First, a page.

How to Register a Business in Nova Scotia

Fisherman's Cove, Nova Scotia

Joe Regan / Getty Images 

If you want to register a business in Nova Scotia, your first decision is the same as it would be in any other province; you need to decide how your business is going to be legally organized.

Are you going to register a business as a sole proprietorship, a partnership, or a corporation? (For the differences between these forms of business, see Choosing a Form of Business Ownership). The business registration procedure, and associated fees and responsibilities are different for each form of business.

Not all businesses need business registration in Nova Scotia. For instance, if you’re going to operate a sole proprietorship and use your name as your business name, with no additions, you don’t need to go through business registration. (Although business registration is required for sole proprietorships if you plan to operate under another name, or add a qualifier to your name, such as “and Associates.”)

You also don't need to register a business name if your business will be a partnership involved in farming or fishing, or if your corporation, partnership, or business name is already registered in New Brunswick.

Registering a Business Name

The first step in business registration in Nova Scotia is to reserve your business name. To do this, you need to submit your chosen business name and other pertinent information to the Nova Scotia Registry of Joint Stock Companies, which will conduct a name search. If the name search is successful (i.e., the business name is deemed appropriate and distinctive), the business name will be reserved for your use for 90 days. If it's unsuccessful, you'll need to file another Name Reservation Request and go through the procedure again.

Nova Scotia now offers online business registration services; you can submit your Name Reservation Request online at The Nova Scotia Business Registry. If you prefer, you can download, print off, and fill out the Name Reservation Request Form, and take it to any Nova Scotia Access Centre or send it to the Nova Scotia Registry Of Joint Stock Companies.

Besides deciding what business name to submit, you also need to decide which type of business name search to have done; you can have an Atlantic Canada name search or a Canada-wide name search. If your proposed name starts with the word “Canadian,” the choice is made for you; you must have a Canada-wide search done.

To find out whether or not your proposed business name is accepted, you can call 902-424-7770 (press 1, then 1, then 4) after two business days. If the business name is reserved for you, remember that you only have 90 days to register your business under that reserved name.

Now that you're ready to register your business let's look at the business registration process for different forms of business. 

Registering a Sole Proprietorship or Partnership

The business registration of a sole proprietorship or partnership is easy in Nova Scotia; basically, all you have to do is fill out and file the "Application For Registration of a Business Name, Sole Proprietorship, or Partnership in Nova Scotia" form and pay the appropriate fee. (And remember, you don't have to register your sole proprietorship if you're going to be operating your business solely under your name.)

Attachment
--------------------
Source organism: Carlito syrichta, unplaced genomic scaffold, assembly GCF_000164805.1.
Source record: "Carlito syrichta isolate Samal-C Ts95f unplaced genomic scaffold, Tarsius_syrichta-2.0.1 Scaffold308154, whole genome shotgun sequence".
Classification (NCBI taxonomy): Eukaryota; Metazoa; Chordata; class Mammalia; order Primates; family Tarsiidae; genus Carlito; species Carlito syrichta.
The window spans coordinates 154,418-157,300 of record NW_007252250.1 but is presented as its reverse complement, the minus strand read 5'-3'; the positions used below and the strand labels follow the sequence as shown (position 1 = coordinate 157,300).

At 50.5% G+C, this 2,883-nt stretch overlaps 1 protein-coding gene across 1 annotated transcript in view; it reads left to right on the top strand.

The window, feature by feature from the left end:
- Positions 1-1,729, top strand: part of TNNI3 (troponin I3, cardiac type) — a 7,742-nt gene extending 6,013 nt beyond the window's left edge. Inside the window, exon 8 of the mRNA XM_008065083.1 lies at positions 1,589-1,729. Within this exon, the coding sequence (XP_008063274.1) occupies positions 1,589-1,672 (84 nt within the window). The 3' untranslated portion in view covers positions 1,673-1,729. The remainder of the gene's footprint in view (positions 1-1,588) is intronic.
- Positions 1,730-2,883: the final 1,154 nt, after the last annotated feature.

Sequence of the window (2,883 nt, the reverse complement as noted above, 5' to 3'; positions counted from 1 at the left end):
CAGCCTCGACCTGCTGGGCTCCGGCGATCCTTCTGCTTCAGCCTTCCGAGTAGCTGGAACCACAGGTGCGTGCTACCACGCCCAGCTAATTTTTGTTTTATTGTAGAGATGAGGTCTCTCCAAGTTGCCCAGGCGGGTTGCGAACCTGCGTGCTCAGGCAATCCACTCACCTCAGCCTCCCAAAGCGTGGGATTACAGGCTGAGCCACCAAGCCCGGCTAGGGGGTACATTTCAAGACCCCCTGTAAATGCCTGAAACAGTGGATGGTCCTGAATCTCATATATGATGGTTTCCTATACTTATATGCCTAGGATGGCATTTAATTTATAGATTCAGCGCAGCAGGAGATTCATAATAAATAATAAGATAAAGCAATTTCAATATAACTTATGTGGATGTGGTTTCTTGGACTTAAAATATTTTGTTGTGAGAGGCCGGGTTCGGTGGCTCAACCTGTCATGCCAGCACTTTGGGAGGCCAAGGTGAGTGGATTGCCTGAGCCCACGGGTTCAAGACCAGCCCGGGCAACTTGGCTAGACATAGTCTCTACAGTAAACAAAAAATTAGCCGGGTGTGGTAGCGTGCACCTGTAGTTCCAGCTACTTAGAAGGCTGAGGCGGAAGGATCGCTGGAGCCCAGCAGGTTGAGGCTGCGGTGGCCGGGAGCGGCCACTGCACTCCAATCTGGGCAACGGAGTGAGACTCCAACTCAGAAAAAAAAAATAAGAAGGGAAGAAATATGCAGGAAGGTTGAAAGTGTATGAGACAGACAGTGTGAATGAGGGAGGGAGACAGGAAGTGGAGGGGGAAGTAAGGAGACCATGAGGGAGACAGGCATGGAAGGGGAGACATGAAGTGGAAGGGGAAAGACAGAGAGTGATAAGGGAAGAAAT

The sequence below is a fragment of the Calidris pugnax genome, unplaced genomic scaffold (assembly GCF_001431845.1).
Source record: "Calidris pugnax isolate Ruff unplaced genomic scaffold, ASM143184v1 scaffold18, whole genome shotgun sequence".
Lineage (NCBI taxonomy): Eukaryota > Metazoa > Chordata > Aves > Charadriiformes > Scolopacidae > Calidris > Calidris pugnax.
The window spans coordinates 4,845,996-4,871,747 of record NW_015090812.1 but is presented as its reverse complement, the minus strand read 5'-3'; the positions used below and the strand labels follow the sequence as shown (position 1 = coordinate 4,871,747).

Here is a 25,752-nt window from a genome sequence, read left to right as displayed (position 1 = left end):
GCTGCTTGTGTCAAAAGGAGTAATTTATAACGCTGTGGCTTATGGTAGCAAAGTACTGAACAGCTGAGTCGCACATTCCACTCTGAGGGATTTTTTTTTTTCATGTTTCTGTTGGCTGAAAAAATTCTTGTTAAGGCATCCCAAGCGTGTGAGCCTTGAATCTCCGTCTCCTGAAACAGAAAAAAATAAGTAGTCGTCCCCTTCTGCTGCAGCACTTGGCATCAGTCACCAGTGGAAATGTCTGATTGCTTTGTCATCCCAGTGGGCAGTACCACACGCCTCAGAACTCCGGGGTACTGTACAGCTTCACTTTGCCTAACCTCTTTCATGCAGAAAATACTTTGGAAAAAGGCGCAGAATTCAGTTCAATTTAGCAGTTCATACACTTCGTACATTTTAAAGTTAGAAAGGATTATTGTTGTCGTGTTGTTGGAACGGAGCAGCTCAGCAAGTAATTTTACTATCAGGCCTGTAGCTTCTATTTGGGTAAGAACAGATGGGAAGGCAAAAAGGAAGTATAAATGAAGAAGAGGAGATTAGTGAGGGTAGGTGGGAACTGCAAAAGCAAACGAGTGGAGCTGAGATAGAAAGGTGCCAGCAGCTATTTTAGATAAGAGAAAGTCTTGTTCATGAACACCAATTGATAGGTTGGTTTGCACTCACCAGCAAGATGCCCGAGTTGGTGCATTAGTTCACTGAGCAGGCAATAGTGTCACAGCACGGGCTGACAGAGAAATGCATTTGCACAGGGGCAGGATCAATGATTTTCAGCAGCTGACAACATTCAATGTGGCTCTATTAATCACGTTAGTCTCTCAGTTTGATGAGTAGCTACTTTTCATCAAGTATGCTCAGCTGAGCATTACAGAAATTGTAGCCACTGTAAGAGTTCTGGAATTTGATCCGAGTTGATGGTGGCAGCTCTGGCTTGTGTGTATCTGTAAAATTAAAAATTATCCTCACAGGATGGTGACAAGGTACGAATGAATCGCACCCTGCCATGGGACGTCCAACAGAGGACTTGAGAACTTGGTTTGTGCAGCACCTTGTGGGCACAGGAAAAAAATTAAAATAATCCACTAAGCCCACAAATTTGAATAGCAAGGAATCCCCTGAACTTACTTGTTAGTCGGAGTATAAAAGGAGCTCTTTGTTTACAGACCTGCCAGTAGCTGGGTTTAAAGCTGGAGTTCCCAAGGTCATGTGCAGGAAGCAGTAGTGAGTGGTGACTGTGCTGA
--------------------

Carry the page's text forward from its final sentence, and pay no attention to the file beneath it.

You can download the Application For Registration form, print it, fill it out, and take it to any Nova Scotia Access Centre, or send it to the Nova Scotia Registry Of Joint Companies. You may find it more convenient to register your sole proprietorship online.

Don't be alarmed because the "Application For Registration of a Business Name, Sole Proprietorship, or Partnership in Nova Scotia" form uses the word “partnership” throughout, instead of "sole proprietorship"; in Nova Scotia, a sole proprietorship is defined as "a partnership of one." If you are registering a partnership, there is space on the form for all the partners to be listed. You'll also need to list the addresses of each partner completely, and fill in the company information for any incorporated partner.

There is also space on the form for information about the Recognized Agent. A Recognized Agent is essentially a person who operates as a legal contact for your business.

If you are a Nova Scotia resident, and registering a sole proprietorship, you don't need to appoint a Recognized Agent. However, if you aren't a Nova Scotia resident and are registering a sole proprietorship, you do.

You must also appoint a Recognized Agent if you are registering a partnership and one of your business partners lives outside of Nova Scotia, if there are two or more partners (besides you), or if you are registering a partnership on behalf of a limited company (a corporation).

The Recognized Agent you appoint must reside in Nova Scotia. He or she will “receive official correspondence and ...may be served, on behalf of the company or society, with a writ, summons, process, or other legal notice”. Here is the "Appointment of Recognized Agent" form.

Once you have registered your sole proprietorship or partnership, you will be issued a Certificate of Registration, which will include a Business Number (BN), assigned by the Canada Revenue Agency (CRA). You will need your Business Number to register for any CRA accounts, such as payroll or GST/HST accounts.